Venditte starts out on the right foot — and the left


CLEARWATER, Fla. — The Philadelphia Phillies gained two pitchers for the price of one in a trade with the Seattle Mariners on March 12.

The trade won the Phillies Pat Venditte, 31, a rare switch pitcher who can pitch proficiently with both his right and left arm.


Venditte said, “Ever since I started picking up the ball at 3 or 4, my dad was working with me to become right and left-handed.”

His father also recognized that Venditte would need a glove as rare as his pitching.

Venditte recalled that his father traced his hand, faxed it to the Mizuno factory in Osaka, Japan and had a custom six-finger glove made so that it could be worn on both hands.

Venditte is grateful for the edge that comes with being a switch pitcher.

He said, “If you look at the velocity and things like that, I probably wouldn’t be here without that switch pitching advantage.”

Because he can pitch with both arms, Venditte has two sets of pitches.

When asked to describe his pitches he said, “Left-handed is pretty much all side-arm fastball slider, working a little bit more of a change up. Right-handed I’ll work both arm angles over the top and inside arm as well, that’s the difference there and I throw a little bit harder right-handed”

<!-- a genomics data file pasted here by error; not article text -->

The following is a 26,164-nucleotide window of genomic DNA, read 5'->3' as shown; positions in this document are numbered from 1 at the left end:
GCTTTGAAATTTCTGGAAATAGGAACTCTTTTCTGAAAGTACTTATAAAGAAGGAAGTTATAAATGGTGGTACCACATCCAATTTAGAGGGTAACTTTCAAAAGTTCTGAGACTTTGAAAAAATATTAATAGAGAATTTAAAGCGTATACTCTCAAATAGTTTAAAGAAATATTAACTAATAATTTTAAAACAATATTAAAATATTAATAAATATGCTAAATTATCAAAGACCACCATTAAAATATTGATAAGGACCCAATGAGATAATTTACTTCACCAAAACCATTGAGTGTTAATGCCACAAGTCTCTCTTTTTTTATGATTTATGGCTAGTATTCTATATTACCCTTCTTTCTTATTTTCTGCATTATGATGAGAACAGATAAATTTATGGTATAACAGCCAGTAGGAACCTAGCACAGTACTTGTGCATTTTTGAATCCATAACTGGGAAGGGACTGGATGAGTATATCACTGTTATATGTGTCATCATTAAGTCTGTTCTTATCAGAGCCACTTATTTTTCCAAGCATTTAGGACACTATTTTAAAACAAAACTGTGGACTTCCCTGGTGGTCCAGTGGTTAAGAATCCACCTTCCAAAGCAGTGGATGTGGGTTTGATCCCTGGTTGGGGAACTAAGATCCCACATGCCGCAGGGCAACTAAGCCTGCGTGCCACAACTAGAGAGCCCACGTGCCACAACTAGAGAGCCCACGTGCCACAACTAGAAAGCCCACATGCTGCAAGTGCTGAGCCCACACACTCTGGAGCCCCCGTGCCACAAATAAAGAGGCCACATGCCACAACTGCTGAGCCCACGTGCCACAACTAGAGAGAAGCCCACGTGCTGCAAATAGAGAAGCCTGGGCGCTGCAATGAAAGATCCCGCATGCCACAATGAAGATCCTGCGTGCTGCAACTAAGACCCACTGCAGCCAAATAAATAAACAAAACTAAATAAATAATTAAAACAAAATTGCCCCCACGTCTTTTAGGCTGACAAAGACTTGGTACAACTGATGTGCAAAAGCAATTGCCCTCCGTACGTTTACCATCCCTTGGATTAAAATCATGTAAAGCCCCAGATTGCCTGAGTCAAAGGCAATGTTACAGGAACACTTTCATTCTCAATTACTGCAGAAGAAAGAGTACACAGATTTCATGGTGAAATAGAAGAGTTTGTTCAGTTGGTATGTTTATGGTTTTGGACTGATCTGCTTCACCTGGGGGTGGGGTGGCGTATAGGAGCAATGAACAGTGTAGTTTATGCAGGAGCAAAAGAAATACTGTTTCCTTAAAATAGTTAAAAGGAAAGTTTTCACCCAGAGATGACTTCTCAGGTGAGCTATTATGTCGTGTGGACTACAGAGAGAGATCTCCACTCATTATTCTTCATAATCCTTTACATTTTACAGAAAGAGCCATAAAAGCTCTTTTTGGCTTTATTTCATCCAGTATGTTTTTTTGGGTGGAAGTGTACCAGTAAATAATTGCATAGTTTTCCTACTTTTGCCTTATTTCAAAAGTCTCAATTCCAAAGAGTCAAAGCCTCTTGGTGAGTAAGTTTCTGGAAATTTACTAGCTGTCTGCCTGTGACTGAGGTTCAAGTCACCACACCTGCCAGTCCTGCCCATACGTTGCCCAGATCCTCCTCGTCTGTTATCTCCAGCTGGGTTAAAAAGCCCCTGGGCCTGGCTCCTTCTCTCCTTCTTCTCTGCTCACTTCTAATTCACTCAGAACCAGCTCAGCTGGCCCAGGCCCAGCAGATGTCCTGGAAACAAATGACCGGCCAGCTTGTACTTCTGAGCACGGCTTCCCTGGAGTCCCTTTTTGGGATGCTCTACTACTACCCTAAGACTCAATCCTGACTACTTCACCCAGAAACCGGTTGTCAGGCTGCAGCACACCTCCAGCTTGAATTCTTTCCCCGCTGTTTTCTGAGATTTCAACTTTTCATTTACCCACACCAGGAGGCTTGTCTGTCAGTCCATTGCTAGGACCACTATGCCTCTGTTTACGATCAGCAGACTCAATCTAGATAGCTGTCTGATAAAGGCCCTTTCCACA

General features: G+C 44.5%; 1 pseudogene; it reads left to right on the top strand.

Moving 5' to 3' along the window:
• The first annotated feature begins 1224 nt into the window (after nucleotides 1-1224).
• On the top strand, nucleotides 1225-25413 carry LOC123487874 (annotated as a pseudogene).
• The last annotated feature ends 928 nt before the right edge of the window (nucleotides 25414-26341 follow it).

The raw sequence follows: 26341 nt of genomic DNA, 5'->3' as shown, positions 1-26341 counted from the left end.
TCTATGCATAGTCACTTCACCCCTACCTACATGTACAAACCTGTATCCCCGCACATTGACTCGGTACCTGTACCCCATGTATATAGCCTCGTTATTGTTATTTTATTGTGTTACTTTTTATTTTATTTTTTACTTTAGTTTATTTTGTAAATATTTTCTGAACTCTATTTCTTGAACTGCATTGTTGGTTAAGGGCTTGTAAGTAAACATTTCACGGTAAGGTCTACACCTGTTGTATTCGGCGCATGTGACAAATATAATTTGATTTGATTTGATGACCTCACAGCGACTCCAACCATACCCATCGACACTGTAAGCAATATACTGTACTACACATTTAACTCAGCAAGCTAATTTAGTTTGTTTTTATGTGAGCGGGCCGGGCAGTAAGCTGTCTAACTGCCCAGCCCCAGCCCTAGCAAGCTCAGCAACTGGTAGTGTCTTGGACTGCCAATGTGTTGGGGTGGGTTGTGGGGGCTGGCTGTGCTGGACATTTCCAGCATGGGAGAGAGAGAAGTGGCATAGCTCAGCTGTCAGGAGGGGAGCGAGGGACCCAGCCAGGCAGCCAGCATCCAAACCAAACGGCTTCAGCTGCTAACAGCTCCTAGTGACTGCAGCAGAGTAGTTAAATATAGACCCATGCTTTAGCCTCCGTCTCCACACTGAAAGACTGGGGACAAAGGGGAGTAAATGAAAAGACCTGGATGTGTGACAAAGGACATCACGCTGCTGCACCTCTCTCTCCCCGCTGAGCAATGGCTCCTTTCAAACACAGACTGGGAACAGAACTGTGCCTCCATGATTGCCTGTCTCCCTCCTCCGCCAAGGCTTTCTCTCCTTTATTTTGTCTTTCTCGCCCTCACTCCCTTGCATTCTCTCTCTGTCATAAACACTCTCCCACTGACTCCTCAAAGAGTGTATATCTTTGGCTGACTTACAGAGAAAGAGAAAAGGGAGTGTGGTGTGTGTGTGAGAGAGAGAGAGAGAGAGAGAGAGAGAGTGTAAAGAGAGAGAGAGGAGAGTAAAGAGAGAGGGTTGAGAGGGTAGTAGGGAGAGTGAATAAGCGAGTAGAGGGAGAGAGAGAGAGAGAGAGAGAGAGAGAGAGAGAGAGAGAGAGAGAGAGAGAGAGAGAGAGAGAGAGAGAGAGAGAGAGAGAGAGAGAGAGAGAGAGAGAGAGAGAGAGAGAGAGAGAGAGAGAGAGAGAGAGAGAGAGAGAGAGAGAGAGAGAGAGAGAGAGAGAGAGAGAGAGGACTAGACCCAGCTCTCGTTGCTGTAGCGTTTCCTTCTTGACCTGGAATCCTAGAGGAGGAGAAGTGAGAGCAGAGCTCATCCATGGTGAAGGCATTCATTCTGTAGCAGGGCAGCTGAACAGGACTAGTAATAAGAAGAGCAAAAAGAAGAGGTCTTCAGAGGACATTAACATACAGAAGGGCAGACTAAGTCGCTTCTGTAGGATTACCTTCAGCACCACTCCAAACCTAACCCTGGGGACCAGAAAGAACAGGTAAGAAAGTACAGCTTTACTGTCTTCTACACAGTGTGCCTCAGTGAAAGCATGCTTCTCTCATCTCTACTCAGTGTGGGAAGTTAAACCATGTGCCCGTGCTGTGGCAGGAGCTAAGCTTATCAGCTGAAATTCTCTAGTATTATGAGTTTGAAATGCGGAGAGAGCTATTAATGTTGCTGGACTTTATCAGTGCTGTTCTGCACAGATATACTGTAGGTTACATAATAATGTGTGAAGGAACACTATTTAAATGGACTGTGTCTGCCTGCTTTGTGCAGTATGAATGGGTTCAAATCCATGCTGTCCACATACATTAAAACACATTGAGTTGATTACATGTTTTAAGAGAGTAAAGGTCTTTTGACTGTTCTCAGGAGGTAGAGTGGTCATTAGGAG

It is not unusual to have a switch hitter in the major leagues, but Venditte’s skill is so rare that it inspired the creation of a new rule in 2008.

The Professional Baseball Umpire Corporation declared that if a switch pitcher faces a switch hitter, “The pitcher must visually indicate to the umpire, batter and runner(s) which way he will begin pitching to the batter.”

The pitcher and hitter are allowed to change positions once per at-bat.

Venditte arrived at Spring Training on March 16.

He said when joining a new team, “you definitely want to start on the right foot.”

Phillies Director of Public Affairs Scott Palmer joked, “you want to get off on the right foot, can you get off on the left foot as well?”

Michael Nelson










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